Michel de Montaigne

Michel de Montaigne

Michel Eyquem de Montaigne, Lord of Montaigne (28 February 1533 – 13 September 1592) was one of the most significant philosophers of the French Renaissance, known for popularizing the essay as a literary genre. His work is noted for its merging of casual anecdotes and autobiography with serious intellectual insight.

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Nothing fixes a thing so intensely in the memory as the wish to forget it.

Unless a man feels he has a good enough memory, he should never venture to lie.

In nine lifetimes you'll never know as much about your cat as your cat knows about you.

When I play with my cat, who knows whether she is not amusing herself with me more than I with her.

Any person of honor chooses rather to lose his honor than to lose his conscience.

We only labor to stuff the memory and leave the conscience and the understanding unfurnished and void.

Make your educational laws strict and your criminal ones can be gentle, but if you leave youth its liberty you will have to dig dungeons for ages.

One may be humble out of pride.

A straight oar looks bent in the water. What matters is not merely that we see things, but how we see them.

Stubborn and ardent clinging to one's opinion is the best proof of stupidity.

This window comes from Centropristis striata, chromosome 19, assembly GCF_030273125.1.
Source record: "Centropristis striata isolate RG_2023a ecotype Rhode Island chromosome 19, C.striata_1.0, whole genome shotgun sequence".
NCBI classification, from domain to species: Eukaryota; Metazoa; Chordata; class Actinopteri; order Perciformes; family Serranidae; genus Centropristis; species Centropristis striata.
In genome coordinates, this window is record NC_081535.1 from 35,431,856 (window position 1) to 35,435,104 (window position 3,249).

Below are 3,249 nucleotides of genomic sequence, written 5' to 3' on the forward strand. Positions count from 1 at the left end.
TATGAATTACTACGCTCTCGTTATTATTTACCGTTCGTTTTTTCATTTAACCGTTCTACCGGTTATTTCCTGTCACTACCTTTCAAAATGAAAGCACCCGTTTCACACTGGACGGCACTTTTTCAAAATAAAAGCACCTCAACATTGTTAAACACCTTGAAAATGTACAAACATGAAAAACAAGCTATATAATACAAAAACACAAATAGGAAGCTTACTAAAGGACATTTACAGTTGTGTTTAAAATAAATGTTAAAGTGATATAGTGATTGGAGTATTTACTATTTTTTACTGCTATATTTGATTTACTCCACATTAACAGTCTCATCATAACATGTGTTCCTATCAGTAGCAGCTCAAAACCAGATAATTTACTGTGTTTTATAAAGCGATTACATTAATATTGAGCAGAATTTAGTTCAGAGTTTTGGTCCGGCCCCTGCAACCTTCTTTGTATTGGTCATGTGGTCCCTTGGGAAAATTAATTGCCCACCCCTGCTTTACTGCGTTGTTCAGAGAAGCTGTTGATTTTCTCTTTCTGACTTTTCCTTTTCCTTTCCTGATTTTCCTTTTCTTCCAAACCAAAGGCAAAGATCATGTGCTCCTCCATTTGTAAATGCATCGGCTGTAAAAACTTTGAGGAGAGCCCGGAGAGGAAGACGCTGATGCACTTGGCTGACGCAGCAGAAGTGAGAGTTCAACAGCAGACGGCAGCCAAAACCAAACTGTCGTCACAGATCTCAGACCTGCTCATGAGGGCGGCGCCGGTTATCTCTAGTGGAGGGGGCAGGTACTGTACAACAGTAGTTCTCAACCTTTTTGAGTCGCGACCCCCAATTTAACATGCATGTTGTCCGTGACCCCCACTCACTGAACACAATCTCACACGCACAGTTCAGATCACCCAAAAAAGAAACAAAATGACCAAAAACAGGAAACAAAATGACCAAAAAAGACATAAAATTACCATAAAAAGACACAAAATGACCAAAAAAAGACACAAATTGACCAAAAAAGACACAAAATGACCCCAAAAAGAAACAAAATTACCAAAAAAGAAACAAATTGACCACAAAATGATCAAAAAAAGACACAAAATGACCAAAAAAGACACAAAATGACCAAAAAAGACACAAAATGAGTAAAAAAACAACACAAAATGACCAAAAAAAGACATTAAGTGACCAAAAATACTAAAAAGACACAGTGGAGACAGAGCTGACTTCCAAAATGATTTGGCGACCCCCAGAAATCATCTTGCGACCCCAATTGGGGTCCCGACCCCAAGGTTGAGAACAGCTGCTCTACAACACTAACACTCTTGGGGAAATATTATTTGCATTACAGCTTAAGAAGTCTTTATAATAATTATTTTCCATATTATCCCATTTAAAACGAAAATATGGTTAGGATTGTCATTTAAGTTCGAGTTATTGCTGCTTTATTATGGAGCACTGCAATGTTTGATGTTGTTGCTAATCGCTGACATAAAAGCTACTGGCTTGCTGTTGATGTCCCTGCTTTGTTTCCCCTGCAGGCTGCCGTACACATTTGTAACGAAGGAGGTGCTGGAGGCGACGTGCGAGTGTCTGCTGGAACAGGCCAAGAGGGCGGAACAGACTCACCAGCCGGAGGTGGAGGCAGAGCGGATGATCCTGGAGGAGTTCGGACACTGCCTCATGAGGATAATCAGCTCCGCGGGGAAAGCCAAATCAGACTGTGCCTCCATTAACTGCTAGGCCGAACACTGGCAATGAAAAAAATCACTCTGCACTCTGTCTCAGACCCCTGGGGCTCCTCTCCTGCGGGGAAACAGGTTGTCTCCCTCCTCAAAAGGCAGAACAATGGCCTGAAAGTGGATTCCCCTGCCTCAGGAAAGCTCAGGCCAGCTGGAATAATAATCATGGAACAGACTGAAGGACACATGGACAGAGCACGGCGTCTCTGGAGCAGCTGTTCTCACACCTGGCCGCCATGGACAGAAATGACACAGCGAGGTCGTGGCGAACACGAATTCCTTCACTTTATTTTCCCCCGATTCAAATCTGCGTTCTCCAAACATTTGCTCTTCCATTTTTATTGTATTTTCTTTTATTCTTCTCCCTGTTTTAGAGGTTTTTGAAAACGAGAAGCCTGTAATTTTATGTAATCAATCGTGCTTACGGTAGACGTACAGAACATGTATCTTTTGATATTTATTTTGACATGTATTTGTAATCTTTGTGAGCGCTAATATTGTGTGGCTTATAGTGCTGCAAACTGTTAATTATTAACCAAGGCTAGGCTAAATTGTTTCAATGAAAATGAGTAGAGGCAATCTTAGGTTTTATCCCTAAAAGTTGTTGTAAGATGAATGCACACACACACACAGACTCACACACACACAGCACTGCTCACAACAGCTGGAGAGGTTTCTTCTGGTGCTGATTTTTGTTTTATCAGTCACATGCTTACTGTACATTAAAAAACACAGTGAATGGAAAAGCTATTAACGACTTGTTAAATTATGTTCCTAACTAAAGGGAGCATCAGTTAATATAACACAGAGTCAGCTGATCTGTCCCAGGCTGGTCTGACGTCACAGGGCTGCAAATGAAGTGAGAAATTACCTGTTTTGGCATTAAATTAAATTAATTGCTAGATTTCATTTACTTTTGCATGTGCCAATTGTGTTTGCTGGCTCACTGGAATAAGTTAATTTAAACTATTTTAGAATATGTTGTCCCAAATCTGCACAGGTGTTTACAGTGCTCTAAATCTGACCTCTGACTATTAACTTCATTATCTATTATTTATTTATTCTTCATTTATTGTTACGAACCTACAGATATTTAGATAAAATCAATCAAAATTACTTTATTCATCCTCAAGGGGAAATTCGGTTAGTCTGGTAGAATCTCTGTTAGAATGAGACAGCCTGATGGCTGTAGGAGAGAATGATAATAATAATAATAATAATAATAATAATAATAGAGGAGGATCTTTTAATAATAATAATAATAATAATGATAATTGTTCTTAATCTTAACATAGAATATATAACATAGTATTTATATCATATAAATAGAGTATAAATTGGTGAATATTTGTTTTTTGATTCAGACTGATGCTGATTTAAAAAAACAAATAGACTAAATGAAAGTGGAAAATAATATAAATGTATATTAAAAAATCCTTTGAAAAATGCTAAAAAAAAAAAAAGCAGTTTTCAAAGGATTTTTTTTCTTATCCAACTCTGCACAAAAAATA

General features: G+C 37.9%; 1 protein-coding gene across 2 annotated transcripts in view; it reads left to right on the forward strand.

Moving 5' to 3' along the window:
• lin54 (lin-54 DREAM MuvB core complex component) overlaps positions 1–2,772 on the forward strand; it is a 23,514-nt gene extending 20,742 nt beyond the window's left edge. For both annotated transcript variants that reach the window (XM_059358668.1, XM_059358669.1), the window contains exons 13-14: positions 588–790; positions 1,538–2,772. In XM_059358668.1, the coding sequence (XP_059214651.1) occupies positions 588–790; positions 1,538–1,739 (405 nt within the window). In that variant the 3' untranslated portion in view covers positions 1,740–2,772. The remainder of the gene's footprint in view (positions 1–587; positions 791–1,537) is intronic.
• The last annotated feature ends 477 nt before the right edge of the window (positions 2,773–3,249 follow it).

'Tis the sharpness of our mind that gives the edge to our pains and pleasures.

Wit is a dangerous weapon even to the possessor, if he knows not how to use it discreetly.

There is no conversation more boring than the one where everybody agrees.

I have never seen a greater monster or miracle in the world than myself.

It is a monstrous thing that I will say but I will say it all the same: I find in many things more restraint and order in my morals than in my opinions and my lust less depraved than my reason.

I put forward formless and unresolved notions as do those who publish doubtful questions to debate in the schools not to establish the truth but to seek it.

My life has been full of terrible misfortunes most of which never happened.

Every man bears the whole stamp of the human condition.

We are Christians by the same title as we are natives of Perigord or Germany.

I prefer the company of peasants because they have not been educated sufficiently to reason incorrectly.

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